LOVE YOU. Whether you’re a bully, or the one being bullied, it all begins with how you feel about yourself. Work on that. Erode the sharp edges with love and compassion toward yourself and toward others.

I pledge to take a stand against bullying each and every day. #OneVoice

Fogging Up: A Mari and Dun Moment

by Tracy Clark on 10/29/14

In SCINTILLATE, book 1 of The Light Key Trilogy, Cora Sandoval discovers a pivotalclue in the California redwoods. Meanwhile, her best friends, Mari and Dun, are alone in the car as they wait for her. These precious moments alone might be the opportunity to act on feelings they’ve harbored for each other for too long. Enjoy this steamy bonus scene inspired by SCINTILLATE.

Fogging Up A Mari & Dun Moment

​“I don’t know if I agree with what you said to Cora...” Dun said, as he opened the back door of the car and stepped out into the rain-drenched afternoon. Mari waited impatiently for the rest of his dissenting thought for the whole five seconds it took for him to open the shotgun door and slide back in the car. “...about love being like lightning that strikes sudden and hot. Not always, anyway.”

​Mari flipped down the visor to see how badly the rain had smudged her kohl eyeliner. “Do tell,” she said in that open-mouthed way that girls did when they were messing with their makeup but that only made it hard for Dun not to think about the soft bit of tongue he could see against the pad of her bottom lip.

​“It’s not a well thought-out theory,” he murmured, suddenly shy and taking the opportunity to stare out the window at the redwood forest, soaked in rain. Cora was out there, for a reason that perplexed both of them, but not enough to tramp out into the wet forest to find out what it was. 

This was a golden opportunity to be alone.

​Mari snapped the visor shut and fixed her dark eyes on Dun. “Tell me something scandalous.”

​“When people ask questions like that, it means they want to tell something scandalous. It’s purely psychological,” he said, tapping his temple. When Mari raised her eyebrow in a very ‘I mean business’ way, he surrendered. He’d always surrender to Mari. Except when he wouldn’t.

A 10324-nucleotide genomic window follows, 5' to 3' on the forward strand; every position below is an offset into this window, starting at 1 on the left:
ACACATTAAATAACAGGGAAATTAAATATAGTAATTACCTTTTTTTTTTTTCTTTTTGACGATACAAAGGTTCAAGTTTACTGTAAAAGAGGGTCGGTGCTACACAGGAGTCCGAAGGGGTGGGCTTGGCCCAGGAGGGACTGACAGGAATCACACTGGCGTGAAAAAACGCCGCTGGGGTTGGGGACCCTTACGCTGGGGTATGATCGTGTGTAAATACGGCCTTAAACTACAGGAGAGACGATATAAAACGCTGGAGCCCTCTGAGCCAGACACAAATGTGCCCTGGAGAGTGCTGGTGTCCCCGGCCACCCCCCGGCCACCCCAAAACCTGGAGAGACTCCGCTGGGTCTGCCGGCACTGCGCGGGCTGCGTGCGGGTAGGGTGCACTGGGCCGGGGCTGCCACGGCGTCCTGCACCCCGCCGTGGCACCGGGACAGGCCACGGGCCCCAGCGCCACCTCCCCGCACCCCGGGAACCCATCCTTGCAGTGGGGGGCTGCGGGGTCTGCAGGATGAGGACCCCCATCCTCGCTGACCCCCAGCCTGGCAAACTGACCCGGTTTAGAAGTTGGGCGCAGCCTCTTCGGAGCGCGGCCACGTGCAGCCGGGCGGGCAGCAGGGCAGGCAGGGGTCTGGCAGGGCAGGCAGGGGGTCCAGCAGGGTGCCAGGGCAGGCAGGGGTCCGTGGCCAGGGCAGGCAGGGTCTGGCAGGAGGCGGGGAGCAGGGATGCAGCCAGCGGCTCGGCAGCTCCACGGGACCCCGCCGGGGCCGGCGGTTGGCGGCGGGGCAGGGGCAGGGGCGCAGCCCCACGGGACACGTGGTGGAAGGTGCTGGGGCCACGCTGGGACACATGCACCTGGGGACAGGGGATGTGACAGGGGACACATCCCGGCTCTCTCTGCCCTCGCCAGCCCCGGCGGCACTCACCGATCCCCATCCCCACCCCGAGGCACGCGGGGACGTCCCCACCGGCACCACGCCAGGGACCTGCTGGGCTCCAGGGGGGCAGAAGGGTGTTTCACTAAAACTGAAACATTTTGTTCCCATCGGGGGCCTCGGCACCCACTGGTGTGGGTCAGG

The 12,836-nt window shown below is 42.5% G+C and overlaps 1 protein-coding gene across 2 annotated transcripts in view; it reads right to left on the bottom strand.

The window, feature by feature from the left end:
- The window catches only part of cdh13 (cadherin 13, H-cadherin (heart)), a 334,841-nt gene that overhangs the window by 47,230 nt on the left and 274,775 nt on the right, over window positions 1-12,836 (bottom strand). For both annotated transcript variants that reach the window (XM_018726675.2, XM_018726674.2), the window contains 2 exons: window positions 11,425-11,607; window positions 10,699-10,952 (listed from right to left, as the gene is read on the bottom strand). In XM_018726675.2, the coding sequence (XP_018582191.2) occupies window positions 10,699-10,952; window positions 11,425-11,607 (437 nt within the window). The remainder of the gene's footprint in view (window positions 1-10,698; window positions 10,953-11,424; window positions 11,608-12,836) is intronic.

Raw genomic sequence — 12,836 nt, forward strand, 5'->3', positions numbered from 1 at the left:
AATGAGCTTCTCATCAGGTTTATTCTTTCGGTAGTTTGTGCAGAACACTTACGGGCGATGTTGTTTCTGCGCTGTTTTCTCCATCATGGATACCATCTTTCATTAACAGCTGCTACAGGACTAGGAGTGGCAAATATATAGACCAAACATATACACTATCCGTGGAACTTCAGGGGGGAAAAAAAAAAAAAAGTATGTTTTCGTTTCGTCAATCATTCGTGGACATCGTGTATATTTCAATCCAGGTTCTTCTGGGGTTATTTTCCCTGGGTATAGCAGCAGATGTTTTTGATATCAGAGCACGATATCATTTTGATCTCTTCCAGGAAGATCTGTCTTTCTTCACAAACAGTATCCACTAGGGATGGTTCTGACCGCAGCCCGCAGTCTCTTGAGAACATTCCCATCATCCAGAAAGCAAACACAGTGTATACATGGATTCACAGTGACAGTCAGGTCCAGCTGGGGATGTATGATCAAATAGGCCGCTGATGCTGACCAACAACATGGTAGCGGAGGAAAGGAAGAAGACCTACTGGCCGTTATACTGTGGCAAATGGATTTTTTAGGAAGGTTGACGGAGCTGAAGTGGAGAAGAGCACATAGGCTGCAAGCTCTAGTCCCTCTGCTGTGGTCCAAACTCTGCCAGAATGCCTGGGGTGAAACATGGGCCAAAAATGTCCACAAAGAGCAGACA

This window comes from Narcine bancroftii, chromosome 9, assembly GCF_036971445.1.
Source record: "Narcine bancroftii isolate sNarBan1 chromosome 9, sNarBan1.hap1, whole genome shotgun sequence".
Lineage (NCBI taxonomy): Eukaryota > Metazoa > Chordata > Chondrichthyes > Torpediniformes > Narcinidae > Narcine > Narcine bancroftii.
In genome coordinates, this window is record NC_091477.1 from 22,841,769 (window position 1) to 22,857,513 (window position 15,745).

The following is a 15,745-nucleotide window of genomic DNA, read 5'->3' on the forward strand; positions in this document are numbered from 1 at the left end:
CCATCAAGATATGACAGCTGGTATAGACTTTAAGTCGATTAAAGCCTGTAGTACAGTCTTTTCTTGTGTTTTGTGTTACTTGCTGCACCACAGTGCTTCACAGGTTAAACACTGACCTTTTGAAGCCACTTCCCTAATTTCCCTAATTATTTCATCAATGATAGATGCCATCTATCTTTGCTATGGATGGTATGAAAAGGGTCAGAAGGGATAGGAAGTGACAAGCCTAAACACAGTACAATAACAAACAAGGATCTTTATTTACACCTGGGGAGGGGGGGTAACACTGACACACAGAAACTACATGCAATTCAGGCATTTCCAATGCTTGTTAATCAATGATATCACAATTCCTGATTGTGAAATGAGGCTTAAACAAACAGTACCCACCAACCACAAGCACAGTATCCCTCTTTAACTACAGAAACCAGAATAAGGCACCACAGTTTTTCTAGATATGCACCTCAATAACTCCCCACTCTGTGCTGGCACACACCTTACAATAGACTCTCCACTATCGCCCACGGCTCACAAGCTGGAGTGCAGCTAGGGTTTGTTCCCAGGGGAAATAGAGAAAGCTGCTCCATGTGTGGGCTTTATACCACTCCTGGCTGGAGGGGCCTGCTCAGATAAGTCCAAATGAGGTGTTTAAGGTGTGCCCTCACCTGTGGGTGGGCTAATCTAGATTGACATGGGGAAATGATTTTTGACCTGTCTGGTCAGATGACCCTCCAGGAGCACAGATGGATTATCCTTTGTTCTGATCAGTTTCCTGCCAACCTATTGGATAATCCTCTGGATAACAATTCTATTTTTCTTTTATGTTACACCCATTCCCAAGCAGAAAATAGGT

​A girl like Mari needed both. 

​“The first time I ever,” Dun suddenly made a show of tracing the trajectory of raindrops on the window. “The first time I—um—gave myself over to the decadent art that is self-pleasure,” he felt the heat rising up his neck. “I was thinking about you.”

​She grinned and turned sideways in her seat. Her knee bent over Dun’s thigh, sealing heat against his skin. “Excellent,” she said. “And the second time?”

​“To that Pixies, Surfer Rose album cover you showed me.”

​“Right? It was totally hot. Did it for me, too.” She reveled in the surprise in Dun’s eyes. “Hey,” she shrugged. “Sexy is sexy.”

​“Tell me something else,” she said. “Something PG.” 

​“I want to live on my grandma’s property someday, and fix up her old house, and I want to keep bees.”

​Mari’s chin dipped and her eyes darkened with an emotion that was a blend of mischief and delight. “I’d like to have some of your honey,” she said in a voice that dripped with it.

​Dun curled and uncurled his hands on his thighs, trying to think of a way to initiate the first of what he hoped would be thousands of kisses. Every kind. The soft, slow, exploratory ones. The quick pecks on the way to and from class. The kiss on the temple while watching a movie. The surprise kiss to shut her up when she was being mouthy. There would be lots of those. The kiss that lights a fuse burning to every part of your body—some parts more than others.